A diet high in sugar also stimulates the production of sebum (the oil that forms on skin). Many microorganisms feed off of sebum and release byproducts that irritate the skin and may lead to inflammation.

Sources of complex carbohydrates with low-glycemic load:

  • Whole grain breads, pastas
  • Brown rice
  • Low-glycemic vegetables and fruits

Alcohol intake and its effect on hair

Social drinkers and those that drink in moderation shouldn’t be worried about losing hair after a few glasses of wine or beer. Binge drinkers, however, need to think twice before opening that second bottle of wine this Christmas.

Binge drinking is extremely detrimental to the body. Almost every organ is affected, and the negative effects don’t stop there. The consequences of excessive drinking are even more far-reaching, having a social impact on entire families and communities. And yes, binge drinking has been shown to make hair thinning worse. In a study done on twins, alcohol consumption was found to be associated with increased hair loss.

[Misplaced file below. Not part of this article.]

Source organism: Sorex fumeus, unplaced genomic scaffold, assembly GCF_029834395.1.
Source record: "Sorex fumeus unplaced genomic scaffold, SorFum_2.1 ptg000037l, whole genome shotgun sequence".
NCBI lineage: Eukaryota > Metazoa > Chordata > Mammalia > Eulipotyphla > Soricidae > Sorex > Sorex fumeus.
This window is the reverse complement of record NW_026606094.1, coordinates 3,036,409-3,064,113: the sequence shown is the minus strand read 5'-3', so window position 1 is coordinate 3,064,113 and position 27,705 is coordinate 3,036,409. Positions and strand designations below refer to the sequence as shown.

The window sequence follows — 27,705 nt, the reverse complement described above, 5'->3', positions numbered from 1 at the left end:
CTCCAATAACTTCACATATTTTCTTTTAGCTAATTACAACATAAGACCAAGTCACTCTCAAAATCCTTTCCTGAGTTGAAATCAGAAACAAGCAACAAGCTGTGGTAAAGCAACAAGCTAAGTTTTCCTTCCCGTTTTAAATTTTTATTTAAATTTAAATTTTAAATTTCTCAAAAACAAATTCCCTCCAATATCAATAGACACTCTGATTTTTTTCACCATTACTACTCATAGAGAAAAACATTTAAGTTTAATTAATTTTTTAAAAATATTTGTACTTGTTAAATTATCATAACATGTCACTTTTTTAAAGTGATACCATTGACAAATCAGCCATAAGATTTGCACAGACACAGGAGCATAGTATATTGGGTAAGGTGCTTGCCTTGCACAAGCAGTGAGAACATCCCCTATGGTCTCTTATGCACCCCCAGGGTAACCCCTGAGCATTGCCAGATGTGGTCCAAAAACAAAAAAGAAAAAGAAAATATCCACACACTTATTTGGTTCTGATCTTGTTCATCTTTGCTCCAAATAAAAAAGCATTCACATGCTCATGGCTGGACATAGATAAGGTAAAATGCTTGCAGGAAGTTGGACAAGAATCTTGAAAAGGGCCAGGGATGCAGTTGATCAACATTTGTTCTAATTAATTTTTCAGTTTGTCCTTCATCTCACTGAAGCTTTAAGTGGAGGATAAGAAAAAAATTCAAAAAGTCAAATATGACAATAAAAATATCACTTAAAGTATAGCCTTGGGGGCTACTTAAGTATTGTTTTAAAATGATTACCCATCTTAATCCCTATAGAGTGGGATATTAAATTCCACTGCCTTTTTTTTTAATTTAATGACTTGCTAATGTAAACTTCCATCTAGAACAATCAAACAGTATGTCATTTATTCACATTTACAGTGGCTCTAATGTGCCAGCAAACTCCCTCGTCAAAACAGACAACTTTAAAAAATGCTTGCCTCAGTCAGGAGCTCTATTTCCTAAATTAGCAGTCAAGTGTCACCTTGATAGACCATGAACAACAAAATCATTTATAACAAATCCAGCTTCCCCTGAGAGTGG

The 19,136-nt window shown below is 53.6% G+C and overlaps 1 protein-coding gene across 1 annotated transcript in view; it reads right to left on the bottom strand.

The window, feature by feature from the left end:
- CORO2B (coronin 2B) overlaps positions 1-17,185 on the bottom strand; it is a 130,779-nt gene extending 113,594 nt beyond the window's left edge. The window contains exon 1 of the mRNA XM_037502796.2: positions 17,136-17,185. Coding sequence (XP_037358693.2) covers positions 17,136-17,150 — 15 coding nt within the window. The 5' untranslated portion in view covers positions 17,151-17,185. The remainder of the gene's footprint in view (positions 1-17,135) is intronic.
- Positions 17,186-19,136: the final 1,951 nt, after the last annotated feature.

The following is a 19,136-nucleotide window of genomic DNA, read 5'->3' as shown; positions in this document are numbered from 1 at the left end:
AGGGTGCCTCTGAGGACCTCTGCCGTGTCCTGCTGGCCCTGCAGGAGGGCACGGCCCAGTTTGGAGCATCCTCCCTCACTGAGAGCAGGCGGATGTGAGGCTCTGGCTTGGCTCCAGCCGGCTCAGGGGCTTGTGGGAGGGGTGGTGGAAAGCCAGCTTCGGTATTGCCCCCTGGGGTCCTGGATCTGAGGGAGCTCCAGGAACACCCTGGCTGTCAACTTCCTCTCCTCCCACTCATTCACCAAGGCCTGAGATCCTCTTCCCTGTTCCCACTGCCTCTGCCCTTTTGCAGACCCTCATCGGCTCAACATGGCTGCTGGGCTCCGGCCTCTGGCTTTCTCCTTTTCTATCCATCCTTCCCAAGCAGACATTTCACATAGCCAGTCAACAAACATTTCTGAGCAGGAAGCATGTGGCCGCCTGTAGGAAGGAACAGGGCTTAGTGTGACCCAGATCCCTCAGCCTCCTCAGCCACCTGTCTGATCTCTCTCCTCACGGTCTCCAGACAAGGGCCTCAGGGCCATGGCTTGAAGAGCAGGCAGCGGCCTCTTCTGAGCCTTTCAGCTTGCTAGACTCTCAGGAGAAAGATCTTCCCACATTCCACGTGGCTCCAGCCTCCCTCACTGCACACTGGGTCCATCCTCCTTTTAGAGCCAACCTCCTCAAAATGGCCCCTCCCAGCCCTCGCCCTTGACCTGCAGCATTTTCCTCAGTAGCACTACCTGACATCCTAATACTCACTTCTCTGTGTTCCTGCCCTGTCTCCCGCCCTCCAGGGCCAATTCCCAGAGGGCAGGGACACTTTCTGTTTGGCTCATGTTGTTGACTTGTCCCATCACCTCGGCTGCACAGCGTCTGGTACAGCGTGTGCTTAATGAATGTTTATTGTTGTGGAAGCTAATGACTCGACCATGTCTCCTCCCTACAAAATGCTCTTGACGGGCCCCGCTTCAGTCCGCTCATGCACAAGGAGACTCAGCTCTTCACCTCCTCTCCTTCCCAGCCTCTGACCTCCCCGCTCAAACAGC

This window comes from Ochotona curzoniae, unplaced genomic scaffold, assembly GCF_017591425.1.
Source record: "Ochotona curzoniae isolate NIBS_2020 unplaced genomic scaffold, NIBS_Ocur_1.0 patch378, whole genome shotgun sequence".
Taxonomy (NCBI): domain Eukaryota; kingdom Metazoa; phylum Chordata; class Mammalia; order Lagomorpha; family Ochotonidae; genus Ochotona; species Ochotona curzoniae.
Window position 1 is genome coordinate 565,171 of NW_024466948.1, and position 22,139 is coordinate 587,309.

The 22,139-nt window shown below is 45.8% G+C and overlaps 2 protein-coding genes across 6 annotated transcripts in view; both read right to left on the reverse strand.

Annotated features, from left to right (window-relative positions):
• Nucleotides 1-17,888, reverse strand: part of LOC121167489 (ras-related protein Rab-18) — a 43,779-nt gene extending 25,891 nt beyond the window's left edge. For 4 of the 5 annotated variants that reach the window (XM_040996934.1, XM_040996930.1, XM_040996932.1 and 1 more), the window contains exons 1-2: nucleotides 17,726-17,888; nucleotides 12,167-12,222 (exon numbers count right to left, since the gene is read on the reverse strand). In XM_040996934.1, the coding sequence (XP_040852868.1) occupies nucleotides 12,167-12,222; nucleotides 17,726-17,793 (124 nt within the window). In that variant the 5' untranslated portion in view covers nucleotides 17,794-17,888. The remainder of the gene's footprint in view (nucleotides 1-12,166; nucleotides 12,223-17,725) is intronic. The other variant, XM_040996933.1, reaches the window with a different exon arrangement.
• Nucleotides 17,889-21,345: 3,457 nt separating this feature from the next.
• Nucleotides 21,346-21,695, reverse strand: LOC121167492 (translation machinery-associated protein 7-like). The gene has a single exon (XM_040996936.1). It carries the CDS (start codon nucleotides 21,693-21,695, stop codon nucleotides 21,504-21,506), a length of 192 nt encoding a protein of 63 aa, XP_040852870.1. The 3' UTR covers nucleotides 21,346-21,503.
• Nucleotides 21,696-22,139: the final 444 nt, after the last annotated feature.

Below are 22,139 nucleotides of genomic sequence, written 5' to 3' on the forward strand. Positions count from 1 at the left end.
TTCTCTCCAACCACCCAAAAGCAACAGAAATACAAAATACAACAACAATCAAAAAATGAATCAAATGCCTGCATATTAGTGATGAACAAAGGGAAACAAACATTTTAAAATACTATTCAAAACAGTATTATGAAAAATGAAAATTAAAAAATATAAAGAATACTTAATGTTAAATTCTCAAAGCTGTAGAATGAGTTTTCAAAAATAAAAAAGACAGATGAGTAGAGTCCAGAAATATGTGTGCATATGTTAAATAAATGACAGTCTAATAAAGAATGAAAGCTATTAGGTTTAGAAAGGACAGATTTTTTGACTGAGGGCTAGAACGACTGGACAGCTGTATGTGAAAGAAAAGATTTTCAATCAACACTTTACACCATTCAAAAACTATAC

Alcohol is also high in calories, so alcoholics often eat poorly. Most don’t get enough vitamins and minerals as it is, but alcohol makes nutrient deficiencies worse. Alcohol is well-known for inhibiting the absorption rate of many vitamins, especially the B vitamin family. Apart from impeding Biotin, severe alcoholism may lead to Wernicke-Korsakoff syndrome which causes brain atrophy, memory loss, and a host of other nasty symptoms.

Hair loss caused by Holiday stress

Whether caused by deciding what present to buy whom, or end of semester exams, stress is a big factor in hair thinning. In 2017, the first study of its kind established a link between stress and hair biology. The women in the study had more hair fall during exam season than periods without exams, showing that having a way to deal with stress can save hair.

The other kind of stress, oxidative stress (caused by free radical damage) also plays a role in hair loss. Premature hair shedding from oxidative stress can be caused by too much sun exposure, inflammation, infection, and emotional/physical stress. So if this Holiday Season one doesn’t de-stress and relax to the fullest, the combination of oxidative and regular stress can work in tandem to deprive one of full, healthy hair.


To keep Christmas and New Year full of cheer and liveliness, making adjustments to diet and lifestyle choices is pertinent. Hair loss supplements help, but nothing can replace a varied diet with plenty of quality proteins, fats, carbs, and vitamins/minerals. This Holiday Season keep fatty foods and alcohol in moderation, and find a way to cope with stress because a clear mind and healthy body are two of the most important things in life. Best wishes from Oxford Biolabs®!